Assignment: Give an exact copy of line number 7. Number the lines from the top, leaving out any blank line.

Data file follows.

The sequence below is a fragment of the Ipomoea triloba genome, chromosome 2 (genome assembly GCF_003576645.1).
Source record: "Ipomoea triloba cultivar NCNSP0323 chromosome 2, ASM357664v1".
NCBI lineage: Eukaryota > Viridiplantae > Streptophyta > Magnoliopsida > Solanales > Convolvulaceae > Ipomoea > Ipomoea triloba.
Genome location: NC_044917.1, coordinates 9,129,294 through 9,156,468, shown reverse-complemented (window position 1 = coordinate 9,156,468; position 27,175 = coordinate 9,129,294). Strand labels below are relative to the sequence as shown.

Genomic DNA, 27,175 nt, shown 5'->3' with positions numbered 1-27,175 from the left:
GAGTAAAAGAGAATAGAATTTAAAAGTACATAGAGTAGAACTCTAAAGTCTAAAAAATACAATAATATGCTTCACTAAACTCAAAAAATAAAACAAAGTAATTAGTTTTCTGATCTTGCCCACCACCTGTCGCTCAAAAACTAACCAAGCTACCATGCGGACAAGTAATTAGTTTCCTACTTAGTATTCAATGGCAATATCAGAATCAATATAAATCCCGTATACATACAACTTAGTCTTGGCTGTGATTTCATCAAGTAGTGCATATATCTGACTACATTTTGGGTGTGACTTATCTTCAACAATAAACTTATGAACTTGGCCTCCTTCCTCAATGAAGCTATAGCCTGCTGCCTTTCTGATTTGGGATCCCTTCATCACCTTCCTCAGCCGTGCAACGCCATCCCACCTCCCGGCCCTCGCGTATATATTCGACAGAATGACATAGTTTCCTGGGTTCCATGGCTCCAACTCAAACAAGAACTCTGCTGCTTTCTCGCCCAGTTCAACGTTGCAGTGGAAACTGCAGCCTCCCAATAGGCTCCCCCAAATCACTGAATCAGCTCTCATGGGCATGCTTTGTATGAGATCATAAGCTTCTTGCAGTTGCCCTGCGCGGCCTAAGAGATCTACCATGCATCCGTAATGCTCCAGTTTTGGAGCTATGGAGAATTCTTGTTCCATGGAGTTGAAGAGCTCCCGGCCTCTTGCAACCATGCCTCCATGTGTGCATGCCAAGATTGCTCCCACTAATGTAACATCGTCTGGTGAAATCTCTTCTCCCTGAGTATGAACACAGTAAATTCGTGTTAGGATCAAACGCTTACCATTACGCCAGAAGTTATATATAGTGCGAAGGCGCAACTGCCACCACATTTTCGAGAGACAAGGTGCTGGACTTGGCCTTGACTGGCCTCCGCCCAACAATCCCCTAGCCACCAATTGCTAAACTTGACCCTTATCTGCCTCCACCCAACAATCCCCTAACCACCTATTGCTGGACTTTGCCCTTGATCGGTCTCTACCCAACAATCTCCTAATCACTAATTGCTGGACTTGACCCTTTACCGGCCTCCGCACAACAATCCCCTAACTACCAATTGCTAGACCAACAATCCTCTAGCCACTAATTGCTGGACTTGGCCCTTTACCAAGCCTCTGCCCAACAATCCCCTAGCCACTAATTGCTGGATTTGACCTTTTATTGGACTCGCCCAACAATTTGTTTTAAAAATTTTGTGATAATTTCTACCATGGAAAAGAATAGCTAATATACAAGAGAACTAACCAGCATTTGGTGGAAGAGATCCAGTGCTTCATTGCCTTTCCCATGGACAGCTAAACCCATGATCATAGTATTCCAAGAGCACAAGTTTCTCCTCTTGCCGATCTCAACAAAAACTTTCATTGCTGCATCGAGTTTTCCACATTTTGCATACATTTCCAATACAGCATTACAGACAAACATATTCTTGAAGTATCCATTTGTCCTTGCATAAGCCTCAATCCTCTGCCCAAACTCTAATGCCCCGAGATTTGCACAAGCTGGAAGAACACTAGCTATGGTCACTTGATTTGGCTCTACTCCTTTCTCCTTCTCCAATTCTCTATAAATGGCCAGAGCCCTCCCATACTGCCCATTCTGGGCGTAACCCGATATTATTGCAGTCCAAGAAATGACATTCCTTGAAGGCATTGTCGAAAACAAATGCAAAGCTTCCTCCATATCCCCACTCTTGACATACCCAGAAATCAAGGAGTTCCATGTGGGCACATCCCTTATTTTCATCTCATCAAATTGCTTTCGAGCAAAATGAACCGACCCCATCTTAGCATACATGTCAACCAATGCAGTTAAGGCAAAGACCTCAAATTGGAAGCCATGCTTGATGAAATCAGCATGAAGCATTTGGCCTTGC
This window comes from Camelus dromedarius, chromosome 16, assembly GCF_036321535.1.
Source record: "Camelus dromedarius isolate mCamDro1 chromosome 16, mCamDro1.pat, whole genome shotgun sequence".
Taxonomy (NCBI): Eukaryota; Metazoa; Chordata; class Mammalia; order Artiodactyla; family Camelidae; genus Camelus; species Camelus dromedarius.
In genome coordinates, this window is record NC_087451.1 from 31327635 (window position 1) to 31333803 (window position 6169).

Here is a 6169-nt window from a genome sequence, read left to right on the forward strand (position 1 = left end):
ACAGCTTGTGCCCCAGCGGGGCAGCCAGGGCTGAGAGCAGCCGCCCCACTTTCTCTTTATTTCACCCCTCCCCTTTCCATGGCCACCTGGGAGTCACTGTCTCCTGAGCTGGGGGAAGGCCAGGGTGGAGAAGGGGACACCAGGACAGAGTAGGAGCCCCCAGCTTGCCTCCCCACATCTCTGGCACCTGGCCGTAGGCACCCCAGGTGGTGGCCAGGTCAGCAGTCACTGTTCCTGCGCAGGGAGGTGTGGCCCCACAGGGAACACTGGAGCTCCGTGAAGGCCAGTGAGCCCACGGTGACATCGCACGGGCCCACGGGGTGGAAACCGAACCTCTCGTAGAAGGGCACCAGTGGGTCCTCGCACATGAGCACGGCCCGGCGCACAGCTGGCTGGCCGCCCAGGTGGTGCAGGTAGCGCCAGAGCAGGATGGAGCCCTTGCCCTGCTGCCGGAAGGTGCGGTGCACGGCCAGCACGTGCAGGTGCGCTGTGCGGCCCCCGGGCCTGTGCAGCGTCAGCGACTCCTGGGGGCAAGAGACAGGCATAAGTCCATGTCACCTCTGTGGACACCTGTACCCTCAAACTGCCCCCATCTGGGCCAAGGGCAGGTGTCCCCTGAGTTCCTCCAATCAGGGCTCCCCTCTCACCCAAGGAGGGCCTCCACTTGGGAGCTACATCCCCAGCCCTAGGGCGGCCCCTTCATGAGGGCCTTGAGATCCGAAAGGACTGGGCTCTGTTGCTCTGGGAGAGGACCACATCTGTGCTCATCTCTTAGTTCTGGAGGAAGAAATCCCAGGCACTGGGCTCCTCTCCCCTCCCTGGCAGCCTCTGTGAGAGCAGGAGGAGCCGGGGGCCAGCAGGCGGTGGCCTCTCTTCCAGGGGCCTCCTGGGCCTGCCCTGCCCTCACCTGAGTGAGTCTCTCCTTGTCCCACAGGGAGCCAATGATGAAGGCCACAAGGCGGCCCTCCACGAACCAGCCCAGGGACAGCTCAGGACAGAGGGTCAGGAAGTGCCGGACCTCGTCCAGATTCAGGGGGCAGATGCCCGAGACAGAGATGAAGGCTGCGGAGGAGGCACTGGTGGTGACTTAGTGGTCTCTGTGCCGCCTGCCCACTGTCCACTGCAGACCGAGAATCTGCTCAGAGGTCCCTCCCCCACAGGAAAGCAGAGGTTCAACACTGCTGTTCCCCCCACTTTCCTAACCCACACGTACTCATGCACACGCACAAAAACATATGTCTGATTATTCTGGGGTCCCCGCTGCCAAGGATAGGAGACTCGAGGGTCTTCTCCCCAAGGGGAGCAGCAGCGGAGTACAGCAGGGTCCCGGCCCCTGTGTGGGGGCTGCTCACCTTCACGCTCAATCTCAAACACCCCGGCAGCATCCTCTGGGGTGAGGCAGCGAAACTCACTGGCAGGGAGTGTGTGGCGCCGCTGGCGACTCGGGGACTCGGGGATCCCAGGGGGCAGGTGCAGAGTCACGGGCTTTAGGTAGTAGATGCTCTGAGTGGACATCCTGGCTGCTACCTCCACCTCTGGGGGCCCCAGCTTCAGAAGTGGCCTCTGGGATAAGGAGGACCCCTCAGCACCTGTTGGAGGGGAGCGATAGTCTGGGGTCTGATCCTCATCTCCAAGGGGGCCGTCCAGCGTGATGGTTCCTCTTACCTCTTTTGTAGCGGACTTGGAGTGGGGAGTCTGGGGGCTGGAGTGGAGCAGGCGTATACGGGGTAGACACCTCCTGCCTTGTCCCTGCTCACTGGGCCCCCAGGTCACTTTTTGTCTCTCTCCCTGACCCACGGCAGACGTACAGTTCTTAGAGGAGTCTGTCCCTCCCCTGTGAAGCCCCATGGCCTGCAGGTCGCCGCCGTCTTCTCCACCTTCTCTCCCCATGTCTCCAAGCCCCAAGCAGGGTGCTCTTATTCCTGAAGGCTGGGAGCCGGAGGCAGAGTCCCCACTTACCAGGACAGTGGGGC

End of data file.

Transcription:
This window comes from Camelus dromedarius, chromosome 16, assembly GCF_036321535.1.